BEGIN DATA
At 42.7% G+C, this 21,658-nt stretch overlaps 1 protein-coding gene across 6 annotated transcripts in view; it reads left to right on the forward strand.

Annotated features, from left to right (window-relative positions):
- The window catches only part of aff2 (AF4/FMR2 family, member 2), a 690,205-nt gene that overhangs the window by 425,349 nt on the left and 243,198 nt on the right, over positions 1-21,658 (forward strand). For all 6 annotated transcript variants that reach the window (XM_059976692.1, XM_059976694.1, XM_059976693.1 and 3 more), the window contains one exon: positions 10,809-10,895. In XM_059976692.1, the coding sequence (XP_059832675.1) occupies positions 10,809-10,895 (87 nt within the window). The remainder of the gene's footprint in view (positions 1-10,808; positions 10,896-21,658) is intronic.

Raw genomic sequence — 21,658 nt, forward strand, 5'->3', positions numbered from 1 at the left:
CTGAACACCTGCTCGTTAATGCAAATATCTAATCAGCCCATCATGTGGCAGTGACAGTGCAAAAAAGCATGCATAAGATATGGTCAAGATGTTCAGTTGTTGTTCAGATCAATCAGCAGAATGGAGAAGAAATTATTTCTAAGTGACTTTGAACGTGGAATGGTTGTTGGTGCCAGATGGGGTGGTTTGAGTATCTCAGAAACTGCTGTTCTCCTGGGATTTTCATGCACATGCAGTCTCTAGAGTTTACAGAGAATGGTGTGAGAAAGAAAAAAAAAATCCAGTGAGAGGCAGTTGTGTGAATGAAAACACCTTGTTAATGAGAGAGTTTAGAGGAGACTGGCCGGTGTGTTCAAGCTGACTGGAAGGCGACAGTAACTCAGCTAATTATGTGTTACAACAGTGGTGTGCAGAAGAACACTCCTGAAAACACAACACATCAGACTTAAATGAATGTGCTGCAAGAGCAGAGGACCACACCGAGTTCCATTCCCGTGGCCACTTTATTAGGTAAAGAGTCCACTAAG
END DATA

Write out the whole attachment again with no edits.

At 42.7% G+C, this 21,658-nt stretch overlaps 1 protein-coding gene across 6 annotated transcripts in view; it reads left to right on the forward strand.

Annotated features, from left to right (window-relative positions):
- The window catches only part of aff2 (AF4/FMR2 family, member 2), a 690,205-nt gene that overhangs the window by 425,349 nt on the left and 243,198 nt on the right, over positions 1-21,658 (forward strand). For all 6 annotated transcript variants that reach the window (XM_059976692.1, XM_059976694.1, XM_059976693.1 and 3 more), the window contains one exon: positions 10,809-10,895. In XM_059976692.1, the coding sequence (XP_059832675.1) occupies positions 10,809-10,895 (87 nt within the window). The remainder of the gene's footprint in view (positions 1-10,808; positions 10,896-21,658) is intronic.

Raw genomic sequence — 21,658 nt, forward strand, 5'->3', positions numbered from 1 at the left:
CTGAACACCTGCTCGTTAATGCAAATATCTAATCAGCCCATCATGTGGCAGTGACAGTGCAAAAAAGCATGCATAAGATATGGTCAAGATGTTCAGTTGTTGTTCAGATCAATCAGCAGAATGGAGAAGAAATTATTTCTAAGTGACTTTGAACGTGGAATGGTTGTTGGTGCCAGATGGGGTGGTTTGAGTATCTCAGAAACTGCTGTTCTCCTGGGATTTTCATGCACATGCAGTCTCTAGAGTTTACAGAGAATGGTGTGAGAAAGAAAAAAAAAATCCAGTGAGAGGCAGTTGTGTGAATGAAAACACCTTGTTAATGAGAGAGTTTAGAGGAGACTGGCCGGTGTGTTCAAGCTGACTGGAAGGCGACAGTAACTCAGCTAATTATGTGTTACAACAGTGGTGTGCAGAAGAACACTCCTGAAAACACAACACATCAGACTTAAATGAATGTGCTGCAAGAGCAGAGGACCACACCGAGTTCCATTCCCGTGGCCACTTTATTAGGTAAAGAGTCCACTAAG